Slides MOPLG01 [3.947 MB]  
DOI •  reference for this paper ※ https://doi.org/10.18429/JACoWICAP2018MOPLG01  
About •  paper received ※ 20 October 2018 paper accepted ※ 24 October 2018 issue date ※ 26 January 2019  
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TUPAF07 
Recent Developments of the Open Source Code OPAL  


After a general introduction of OPAL, I will introduce a set of new features available with version 2.0 released in July 2018. All new features will be presented together with examples of ongoing research projects. In the OPALt flavour, elements can now be placed in 3D, without restriction. Overlapping fringe fields are handled, and offmomentum beams as occurring in tolerance studies can be tracked. Furthermore, survey plots of placed elements are a valuable diagnostic when dealing with complex designs. A new element, a flexibly configurable collimator, will be presented. In the OPALcyc flavour, a robust way of generating matched distributions with linear space charge is introduced. A new method for describing fixed field accelerators (FFAs) in a very general way will be shown. A new element TRIMCOIL can be used to correct for fielderrors in cyclotrons and FFAs. The OPAL language (a derivative of the MAD language) was extended to allow the specification of multi objective optimisation problems, which are then solved with a built in NGSAII genetic algorithm. A new feature SAMPLER allows you to setup and run random or sequential parameter studies and seamless utilisation of a vast number of computing cores. Finally, a set of Python tools (pyOPALTools) was created for post processing. The manual is now available on the OPALwiki as well as in pdf format.  
Slides TUPAF07 [2.778 MB]  
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TUPAG05 
Trimcoil Optimisation Using MultiObjective Optimisation Techniques and HPC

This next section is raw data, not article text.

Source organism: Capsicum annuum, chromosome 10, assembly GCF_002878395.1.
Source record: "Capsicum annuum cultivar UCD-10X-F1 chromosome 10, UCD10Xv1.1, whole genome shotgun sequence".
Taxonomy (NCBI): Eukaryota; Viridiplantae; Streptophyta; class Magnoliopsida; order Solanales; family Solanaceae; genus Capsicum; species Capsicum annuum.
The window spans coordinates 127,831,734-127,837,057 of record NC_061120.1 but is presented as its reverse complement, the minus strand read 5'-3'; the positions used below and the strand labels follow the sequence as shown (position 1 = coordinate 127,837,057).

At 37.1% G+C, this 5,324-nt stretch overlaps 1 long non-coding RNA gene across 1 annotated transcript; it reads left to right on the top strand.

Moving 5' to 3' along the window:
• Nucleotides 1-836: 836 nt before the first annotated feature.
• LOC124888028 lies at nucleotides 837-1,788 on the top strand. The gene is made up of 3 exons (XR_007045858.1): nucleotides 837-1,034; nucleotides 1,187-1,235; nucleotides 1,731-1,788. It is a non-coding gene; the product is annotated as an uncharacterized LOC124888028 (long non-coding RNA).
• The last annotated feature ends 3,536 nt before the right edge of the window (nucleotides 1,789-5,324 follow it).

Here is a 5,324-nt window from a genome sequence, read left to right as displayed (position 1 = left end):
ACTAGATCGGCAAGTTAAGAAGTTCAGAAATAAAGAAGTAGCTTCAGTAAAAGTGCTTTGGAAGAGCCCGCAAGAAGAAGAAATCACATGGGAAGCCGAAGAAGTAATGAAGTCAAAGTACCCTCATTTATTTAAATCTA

Funding: SNSF project 200021_{1}59936 Uncertainties in the bunch injection (i.e. energy, radius, radial momentum and angle) as well as magnet inaccuracies harm the isochronicity of the PSI 590 MeV Ring Cyclotron. An additional magnetic field provided by trim coils is an effective solution to restore this condition. Therefore, an accurate description of trim coils is essential to match the turn pattern of the machine in simulations. However, due to the highdimensional search space consisting of 21 design variables and more than 180 objectives the turns cannot be matched in a straightforward manner and without sufficient HPC resources. In this talk we present a realistic trim coil model for the PSI 590 MeV Ring Cyclotron implemented in OPAL that was used together with its builtin multiobjective optimisation algorithm to find the 4 injection parameters and the magnetic field strengths of 17 trim coils. The optimisations were performed on Piz Daint (currently 3rd fastest supercomputer worldwide) with more than 1000 cores per job. 

Slides TUPAG05 [6.765 MB]  
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TUPAG14  Constrained MultiObjective Shape Optimization of Superconducting RF Cavities to Counteract Dangerous Higher Order Modes  293 


High current storage rings, such as the Z operating mode of the FCCee, require superconducting radio frequency (RF) cavities that are optimized with respect to both the fundamental mode and the dangerous higher order modes. In order to optimize the shape of the RF cavity, a constrained multiobjective optimization problem is solved using a massively parallel implementation of an evolutionary algorithm. Additionally, a frequencyfixing scheme is employed to deal with the constraint on the frequency of the fundamental mode. Finally, the computed Pareto front approximation and an RF cavity shape with desired properties are shown.  
Slides TUPAG14 [3.001 MB]  
DOI •  reference for this paper ※ https://doi.org/10.18429/JACoWICAP2018TUPAG14  
About •  paper received ※ 19 October 2018 paper accepted ※ 10 December 2018 issue date ※ 26 January 2019